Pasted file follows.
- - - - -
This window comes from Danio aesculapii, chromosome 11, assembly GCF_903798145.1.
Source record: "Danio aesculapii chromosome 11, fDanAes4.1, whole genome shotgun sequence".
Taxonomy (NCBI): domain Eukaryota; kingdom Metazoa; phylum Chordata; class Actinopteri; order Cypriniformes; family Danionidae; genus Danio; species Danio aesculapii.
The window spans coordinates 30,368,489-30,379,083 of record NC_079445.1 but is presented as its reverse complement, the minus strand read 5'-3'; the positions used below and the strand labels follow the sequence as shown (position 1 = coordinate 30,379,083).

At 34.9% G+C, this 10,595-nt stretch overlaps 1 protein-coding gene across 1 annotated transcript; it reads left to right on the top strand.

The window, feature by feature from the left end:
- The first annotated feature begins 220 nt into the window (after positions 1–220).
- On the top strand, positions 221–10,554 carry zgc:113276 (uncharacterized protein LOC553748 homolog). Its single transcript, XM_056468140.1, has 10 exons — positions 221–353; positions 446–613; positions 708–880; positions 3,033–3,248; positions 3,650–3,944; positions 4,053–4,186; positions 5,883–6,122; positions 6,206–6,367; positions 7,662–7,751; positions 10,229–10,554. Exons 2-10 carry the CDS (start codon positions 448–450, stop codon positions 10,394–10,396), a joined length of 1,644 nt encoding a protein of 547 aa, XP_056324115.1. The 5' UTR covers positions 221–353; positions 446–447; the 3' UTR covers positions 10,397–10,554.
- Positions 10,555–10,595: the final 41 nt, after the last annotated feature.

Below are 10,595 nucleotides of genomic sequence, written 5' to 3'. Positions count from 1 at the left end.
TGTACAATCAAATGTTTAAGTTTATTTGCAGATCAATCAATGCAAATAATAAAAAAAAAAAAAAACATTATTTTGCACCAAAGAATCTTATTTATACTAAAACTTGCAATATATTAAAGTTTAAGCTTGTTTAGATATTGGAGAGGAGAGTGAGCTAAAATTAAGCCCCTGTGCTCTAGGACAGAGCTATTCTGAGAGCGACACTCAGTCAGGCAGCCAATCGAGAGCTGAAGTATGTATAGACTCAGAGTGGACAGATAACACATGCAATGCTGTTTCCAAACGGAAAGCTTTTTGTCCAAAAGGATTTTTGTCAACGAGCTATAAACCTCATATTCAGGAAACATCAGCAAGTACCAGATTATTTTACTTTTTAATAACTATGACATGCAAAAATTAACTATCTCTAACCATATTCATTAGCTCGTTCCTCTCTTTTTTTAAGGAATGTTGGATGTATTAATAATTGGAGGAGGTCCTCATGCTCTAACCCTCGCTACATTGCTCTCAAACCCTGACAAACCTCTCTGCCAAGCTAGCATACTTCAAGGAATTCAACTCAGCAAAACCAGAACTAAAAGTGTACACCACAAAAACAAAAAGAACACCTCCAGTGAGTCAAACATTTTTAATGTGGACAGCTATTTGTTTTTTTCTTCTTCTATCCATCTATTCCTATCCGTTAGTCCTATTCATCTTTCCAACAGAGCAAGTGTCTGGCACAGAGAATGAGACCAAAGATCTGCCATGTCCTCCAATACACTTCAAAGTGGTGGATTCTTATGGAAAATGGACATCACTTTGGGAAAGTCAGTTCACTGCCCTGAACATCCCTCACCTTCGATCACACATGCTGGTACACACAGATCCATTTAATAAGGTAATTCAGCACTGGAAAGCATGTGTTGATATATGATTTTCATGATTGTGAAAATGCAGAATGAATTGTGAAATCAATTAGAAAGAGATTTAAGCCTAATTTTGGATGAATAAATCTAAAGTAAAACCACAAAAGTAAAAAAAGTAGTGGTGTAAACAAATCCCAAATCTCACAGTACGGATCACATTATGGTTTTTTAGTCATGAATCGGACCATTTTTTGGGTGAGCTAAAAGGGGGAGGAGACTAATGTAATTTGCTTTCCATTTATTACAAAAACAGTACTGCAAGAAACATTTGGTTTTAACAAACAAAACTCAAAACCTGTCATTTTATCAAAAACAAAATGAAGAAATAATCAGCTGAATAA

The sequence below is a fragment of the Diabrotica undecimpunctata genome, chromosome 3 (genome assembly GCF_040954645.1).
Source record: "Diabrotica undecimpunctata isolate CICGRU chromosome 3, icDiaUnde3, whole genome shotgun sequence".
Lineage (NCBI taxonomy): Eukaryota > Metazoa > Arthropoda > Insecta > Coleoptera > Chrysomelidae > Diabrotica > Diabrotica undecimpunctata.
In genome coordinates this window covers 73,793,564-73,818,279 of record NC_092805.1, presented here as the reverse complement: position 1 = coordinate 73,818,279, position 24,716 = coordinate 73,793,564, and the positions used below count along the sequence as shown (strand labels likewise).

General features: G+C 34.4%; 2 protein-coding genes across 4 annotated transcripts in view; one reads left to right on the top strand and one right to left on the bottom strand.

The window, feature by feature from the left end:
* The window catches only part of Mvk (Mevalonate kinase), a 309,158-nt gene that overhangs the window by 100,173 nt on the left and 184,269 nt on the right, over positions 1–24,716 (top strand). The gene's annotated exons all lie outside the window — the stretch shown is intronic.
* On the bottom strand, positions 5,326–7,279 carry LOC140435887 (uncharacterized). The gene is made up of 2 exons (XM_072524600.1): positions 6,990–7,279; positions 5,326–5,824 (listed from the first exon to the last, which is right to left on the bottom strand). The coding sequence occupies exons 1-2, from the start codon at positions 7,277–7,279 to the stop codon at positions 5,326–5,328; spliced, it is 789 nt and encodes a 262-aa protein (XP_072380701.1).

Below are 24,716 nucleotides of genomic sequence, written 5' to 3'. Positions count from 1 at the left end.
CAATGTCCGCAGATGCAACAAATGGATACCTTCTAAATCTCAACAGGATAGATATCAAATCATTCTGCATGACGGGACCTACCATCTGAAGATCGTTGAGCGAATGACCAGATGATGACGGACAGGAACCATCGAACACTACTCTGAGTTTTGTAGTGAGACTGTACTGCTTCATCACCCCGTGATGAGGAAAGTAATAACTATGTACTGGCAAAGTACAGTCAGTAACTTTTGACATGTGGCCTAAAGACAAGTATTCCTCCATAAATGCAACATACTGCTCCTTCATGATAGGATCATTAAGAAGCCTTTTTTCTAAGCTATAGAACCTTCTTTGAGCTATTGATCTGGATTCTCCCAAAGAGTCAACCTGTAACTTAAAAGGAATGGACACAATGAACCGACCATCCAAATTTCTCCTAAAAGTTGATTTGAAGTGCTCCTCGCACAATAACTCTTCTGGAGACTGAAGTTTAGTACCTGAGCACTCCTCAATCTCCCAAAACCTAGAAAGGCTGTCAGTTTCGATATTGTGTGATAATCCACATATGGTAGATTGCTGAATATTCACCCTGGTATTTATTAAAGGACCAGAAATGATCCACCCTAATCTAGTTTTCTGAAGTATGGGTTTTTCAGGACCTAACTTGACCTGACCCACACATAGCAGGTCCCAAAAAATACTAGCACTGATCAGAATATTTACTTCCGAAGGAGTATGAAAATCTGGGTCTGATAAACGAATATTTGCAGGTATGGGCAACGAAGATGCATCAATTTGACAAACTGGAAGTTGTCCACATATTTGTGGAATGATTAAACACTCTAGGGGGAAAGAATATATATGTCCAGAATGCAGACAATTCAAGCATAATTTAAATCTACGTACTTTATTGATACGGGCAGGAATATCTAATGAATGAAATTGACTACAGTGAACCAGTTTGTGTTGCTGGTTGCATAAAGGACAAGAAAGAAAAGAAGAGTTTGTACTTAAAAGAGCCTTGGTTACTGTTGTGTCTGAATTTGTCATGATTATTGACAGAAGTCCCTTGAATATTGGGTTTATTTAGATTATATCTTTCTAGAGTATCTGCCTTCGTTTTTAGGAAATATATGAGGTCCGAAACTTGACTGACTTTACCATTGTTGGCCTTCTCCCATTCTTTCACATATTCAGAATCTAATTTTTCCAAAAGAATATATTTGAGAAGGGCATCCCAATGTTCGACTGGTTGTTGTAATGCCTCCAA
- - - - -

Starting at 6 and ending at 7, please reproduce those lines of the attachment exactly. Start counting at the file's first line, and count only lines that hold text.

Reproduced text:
The window, feature by feature from the left end:
- The first annotated feature begins 220 nt into the window (after positions 1–220).